I'd like to know the meaning of the phrase "he was great for that" in the following excerpt from the last chapter of The Great Gatsby by F. Scott Fitzgerald:
"Jimmy was bound to get ahead. He always had some resolves like this or something. Do you notice what he's got about improving his mind? He was always great for that. He told me I et like a hog once and I beat him for it."
Does it mean that "he took a great interest in that"? "he was keen on it" or that "he was good at that", because usually achieved what he set out to do?
You are on the right track. In fact, you are exactly right. The meaning of the phrase works as a combination of the suggestion of talent and interest and dedication.
The phrase, "great for that", here is meant to express the idea that he had a great interest in self-improvement and a dedication to it. "Great" relates to extremity or an idea of quantifying Gatsby's feelings toward the idea improving his mind. "For" refers to the nature of Gatsby's feelings, as he is "pro", positive, or supportive of the idea of improving his mind.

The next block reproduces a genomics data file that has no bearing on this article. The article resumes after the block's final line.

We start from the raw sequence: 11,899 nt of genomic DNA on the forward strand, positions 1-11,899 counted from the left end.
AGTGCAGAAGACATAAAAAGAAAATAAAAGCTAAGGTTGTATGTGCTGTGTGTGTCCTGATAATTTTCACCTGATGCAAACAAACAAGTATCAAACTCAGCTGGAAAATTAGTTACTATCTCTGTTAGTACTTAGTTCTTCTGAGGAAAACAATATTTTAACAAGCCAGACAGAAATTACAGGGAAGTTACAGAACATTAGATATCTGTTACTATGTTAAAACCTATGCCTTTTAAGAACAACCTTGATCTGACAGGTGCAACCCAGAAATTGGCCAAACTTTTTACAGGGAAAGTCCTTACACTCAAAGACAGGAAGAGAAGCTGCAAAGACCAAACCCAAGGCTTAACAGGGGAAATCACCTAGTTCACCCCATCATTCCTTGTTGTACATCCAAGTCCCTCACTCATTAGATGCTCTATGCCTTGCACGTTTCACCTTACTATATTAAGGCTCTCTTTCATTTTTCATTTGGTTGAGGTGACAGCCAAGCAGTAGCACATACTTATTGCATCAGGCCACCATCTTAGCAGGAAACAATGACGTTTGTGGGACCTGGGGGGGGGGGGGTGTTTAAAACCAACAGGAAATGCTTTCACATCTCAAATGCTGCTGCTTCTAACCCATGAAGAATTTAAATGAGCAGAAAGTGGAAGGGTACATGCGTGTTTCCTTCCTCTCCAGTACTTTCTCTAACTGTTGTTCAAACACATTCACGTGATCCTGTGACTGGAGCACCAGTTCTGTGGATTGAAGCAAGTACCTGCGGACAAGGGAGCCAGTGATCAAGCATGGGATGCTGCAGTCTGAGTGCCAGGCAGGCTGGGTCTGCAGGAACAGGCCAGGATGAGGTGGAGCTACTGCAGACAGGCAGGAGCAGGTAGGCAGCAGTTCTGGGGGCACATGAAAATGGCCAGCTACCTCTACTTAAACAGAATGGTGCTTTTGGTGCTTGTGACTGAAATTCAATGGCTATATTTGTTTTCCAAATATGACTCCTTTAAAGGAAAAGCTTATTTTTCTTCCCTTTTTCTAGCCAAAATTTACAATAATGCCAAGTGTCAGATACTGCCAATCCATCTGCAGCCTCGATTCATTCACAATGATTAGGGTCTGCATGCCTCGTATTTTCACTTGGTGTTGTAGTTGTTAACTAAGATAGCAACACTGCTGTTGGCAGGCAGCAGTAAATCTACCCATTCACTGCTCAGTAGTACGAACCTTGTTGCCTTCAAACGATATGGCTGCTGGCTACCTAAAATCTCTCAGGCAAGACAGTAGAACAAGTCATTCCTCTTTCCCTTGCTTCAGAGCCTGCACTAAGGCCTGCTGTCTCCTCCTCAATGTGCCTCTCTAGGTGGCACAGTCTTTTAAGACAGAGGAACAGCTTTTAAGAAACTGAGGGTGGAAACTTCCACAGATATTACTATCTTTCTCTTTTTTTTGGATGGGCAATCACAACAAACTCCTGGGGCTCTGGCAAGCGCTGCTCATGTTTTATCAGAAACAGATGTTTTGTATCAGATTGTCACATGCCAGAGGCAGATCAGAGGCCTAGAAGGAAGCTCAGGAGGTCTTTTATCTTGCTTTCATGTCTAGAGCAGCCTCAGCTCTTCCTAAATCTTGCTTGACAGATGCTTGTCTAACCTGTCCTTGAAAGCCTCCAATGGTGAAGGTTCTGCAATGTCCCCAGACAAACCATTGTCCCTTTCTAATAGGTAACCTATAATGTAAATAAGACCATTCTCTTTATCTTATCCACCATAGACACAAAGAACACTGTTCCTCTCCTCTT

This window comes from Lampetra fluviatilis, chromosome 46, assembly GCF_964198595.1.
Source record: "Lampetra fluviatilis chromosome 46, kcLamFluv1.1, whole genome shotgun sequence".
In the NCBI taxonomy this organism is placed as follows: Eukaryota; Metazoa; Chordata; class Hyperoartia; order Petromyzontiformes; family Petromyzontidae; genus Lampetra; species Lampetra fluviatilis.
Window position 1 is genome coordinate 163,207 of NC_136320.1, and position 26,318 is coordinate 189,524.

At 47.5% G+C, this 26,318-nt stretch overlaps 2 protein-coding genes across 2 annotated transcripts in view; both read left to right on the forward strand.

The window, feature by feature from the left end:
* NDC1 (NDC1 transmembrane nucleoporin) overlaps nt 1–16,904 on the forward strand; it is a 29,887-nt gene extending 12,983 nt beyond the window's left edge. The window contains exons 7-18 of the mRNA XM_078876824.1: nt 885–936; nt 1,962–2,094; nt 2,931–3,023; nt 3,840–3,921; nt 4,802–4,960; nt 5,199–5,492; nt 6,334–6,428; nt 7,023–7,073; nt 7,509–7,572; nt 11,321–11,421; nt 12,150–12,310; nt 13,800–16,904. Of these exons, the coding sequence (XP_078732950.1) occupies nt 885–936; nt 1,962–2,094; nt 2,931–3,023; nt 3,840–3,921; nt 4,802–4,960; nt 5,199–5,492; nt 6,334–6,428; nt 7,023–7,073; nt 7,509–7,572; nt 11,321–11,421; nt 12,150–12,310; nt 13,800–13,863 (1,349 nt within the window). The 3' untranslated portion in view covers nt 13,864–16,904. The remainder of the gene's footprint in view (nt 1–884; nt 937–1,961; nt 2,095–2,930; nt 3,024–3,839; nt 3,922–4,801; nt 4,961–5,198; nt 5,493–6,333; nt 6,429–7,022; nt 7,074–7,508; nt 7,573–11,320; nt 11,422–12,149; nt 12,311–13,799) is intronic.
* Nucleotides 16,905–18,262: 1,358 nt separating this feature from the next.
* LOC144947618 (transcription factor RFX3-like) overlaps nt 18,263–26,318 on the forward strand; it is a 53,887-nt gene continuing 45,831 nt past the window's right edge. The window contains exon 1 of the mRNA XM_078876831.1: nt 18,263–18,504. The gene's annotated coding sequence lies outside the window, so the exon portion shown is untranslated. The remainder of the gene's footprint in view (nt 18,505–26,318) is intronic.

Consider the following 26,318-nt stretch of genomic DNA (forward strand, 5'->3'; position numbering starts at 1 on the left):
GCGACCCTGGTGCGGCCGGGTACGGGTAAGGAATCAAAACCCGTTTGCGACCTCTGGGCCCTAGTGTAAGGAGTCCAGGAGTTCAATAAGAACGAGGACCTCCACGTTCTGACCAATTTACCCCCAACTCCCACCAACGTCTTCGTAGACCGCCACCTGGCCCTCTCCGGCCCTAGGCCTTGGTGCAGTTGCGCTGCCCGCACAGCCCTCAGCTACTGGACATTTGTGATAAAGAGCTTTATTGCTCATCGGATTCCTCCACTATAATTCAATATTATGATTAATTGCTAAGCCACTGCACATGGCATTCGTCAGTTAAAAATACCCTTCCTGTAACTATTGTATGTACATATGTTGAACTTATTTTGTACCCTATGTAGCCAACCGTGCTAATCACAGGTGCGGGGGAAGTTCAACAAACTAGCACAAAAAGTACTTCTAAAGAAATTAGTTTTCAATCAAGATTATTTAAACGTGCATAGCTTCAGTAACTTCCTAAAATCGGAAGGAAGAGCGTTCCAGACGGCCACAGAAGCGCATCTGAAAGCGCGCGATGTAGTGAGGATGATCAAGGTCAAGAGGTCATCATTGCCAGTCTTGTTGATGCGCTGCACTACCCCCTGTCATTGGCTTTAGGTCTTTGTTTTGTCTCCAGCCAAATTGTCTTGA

We might replace the phrase, "great for that", with "greatly involved in that", "thoroughly approving of that", "deeply involved in that", or "passionately dedicated to that".
Gatsby was great for improving his mind like a professional athlete would be great for improving his/her body, or like a singer is great for music.
In saying that Gatsby was "great for" improving his mind, Gatsby's father is stating that Gatsby was a driven individual, focused on setting and reaching goals. Nothing would get in his way - not family and not personal weakness.
Nick also recognizes Gatsby's characteristic self-determination in this line:
“The truth was that Gatsby of West Egg, Long Island, sprang from his Platonic conception of himself.”